Lanes Group in health and safety award double anes Group, the UK’s largest supplier of underground pipeline and utility services, has won two national awards at the same time as developing a picture-based guide that it says is ‘transforming the way it sets workplace standards and trains staff’. The company won the Health & Safety Excellence award at the Construction News Specialist Awards 2014. Shortly after,


it achieved the RoSPA Gold Award for occupational health and safety for the fifth year in a row. Lanes Group’s new Essential Standards, a comprehensive workplace guide to health and safety plus other key elements of its business, including customer service and operational procedures, featured strongly in submissions for both awards. A core element of Essential Standards is a series of illustrations that show operational teams how work sites should be set up and activities carried out. The illustrations are supported by easy-tofollow process maps. Together, they are used by operational teams as a day-to-day reference guide and for staff induction and training. Technical director Andy Brierley said: ‘We are now determined that all our clients and our staff will benefit from Essential Standards. We’re rolling it out across the company, starting with the rail division, which is launching a digital version in this summer.’ Visit Half a century for Arbil Rail ith a 50 year history in the engineering and fabrication of specialist lifting, handling and hydraulic equipment for the rail sector – Arbil Rail is waving the flag to showcase the strength and importance of British engineering. UK manufacturing is on the up but Arbil Rail has been operating successfully since 1963, fabricating a host of products including hydraulic jacks, mechanical lifting and maintenance tools, lifting and spreader beams, A-frames, gantries as well as bespoke fabrications and general lifting accessories. The company engineers all of its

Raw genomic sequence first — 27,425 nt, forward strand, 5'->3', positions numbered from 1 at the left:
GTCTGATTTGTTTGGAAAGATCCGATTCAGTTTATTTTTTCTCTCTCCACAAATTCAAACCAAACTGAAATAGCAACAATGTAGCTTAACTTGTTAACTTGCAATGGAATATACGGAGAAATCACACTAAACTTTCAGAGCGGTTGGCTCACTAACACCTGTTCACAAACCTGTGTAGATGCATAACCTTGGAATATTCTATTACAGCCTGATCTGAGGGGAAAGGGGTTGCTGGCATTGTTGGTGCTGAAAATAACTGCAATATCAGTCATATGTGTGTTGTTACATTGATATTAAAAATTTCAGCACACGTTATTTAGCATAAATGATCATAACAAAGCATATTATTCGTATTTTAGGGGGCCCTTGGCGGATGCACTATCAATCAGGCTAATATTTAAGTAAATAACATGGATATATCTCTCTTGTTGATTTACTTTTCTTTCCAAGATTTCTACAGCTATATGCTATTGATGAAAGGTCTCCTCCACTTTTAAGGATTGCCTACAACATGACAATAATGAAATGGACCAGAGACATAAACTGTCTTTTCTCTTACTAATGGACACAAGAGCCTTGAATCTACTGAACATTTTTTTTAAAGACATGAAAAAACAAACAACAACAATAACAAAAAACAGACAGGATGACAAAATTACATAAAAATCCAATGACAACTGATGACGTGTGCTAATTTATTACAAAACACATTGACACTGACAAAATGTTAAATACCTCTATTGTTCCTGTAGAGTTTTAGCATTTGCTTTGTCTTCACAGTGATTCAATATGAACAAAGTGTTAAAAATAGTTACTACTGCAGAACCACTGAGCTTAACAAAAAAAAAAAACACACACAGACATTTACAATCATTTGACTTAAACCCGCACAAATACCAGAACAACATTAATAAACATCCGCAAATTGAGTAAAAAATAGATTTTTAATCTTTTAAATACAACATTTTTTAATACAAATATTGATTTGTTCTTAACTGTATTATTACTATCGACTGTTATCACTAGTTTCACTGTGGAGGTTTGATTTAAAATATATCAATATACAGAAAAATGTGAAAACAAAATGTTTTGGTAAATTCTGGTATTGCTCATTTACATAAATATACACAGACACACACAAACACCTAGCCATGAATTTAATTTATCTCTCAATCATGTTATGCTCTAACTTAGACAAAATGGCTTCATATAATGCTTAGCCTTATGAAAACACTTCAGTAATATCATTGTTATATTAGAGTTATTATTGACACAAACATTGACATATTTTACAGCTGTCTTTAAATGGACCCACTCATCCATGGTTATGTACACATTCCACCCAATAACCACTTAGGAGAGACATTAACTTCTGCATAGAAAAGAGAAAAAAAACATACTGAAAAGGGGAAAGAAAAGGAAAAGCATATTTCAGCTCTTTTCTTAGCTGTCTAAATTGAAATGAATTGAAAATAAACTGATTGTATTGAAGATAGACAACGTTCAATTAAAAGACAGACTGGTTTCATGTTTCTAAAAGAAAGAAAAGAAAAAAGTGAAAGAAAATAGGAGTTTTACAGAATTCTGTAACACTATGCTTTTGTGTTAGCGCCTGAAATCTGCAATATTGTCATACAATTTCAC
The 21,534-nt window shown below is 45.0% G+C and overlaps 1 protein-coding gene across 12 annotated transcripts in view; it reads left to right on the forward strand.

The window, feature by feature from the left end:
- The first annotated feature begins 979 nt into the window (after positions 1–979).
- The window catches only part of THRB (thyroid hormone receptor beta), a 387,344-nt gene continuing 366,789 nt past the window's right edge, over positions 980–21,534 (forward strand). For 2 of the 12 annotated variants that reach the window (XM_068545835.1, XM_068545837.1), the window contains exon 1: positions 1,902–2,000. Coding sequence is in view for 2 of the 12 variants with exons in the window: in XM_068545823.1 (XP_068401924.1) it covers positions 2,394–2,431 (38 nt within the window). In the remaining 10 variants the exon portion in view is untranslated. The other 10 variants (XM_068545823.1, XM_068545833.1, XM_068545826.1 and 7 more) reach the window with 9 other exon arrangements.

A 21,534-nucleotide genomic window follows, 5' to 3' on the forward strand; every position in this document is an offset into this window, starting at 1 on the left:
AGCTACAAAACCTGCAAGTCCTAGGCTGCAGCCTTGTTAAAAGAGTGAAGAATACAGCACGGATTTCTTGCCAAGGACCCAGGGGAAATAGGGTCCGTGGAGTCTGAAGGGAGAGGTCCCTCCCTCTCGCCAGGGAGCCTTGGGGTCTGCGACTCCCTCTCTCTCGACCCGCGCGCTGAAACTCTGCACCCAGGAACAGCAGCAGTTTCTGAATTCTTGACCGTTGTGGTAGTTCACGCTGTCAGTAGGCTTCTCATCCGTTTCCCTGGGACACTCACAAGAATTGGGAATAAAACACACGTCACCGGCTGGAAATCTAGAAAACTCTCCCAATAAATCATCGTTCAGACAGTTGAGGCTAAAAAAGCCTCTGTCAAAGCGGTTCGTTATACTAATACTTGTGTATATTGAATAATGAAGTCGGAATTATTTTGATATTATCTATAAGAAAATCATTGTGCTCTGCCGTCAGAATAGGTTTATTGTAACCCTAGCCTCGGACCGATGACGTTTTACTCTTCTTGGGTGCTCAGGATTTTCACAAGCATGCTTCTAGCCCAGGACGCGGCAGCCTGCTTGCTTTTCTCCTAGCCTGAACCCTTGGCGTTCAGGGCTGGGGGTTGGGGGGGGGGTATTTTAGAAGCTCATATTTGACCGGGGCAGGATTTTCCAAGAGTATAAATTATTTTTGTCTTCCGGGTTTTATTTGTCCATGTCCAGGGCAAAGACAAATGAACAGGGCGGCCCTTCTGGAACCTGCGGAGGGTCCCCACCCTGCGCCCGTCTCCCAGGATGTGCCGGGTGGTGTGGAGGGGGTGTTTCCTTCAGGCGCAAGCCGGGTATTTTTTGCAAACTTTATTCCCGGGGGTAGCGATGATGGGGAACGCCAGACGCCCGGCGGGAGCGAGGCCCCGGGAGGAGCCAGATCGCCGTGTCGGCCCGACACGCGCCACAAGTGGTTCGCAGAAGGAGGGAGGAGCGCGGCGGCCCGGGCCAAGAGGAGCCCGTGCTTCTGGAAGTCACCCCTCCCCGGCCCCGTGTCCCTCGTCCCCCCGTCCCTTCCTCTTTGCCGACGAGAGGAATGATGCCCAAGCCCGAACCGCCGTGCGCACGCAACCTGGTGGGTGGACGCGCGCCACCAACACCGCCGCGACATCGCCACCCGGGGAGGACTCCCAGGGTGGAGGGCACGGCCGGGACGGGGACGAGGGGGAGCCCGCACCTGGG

May 2014 Page 161

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products at its 25,000 sq ft² factory in the heart of the Black Country, manufacturing large and lengthy bespoke fabrications such as lifting beams and gantries, while a number of individual workshops produce smaller fabrications and components. Arbil is an original equipment manufacturer and its Zwicky™ ‘obstructionless’ range of hydraulic track jacks is receiving growing demand for domestic and export use; with bulk orders from the UK and European passenger and freight rail networks. Brian Timmington, Arbil engineering manager, said: ‘We always stock enough component parts to build in excess of 100 Zwicky™ jacks at a moment’s notice and have in excess of 10 engineers who specialise in its production, so we are able to turn these products around quickly.’ Visit WSP wins level crossing closure contract he company has been appointed by Network Rail to undertake a feasibility study to consider potential options for closing level crossings on the East Coast Main Line between London and Peterborough. WSP will identify feasible solutions for closing the crossings, undertaking the environmental impact assessments and preparing initial scheme option designs for the proposals. Working with Cambridgeshire County Council, Peterborough City Council and Central Bedfordshire Council, the company will run a programme of public consultations to enable local residents to help shape the potential solutions as well as gain insight into local needs and existing travel behaviour.


Head of rail systems at WSP, Chris Lawrence said: ‘This is a very important programme of works that has the potential to significantly and permanently improve operations of not just the railway, but the highways too. ‘The challenge for us is to find alternative solutions that adequately respond to local needs while also considering the surroundings, landscape, environment and property impacts so that the railways and roads continue to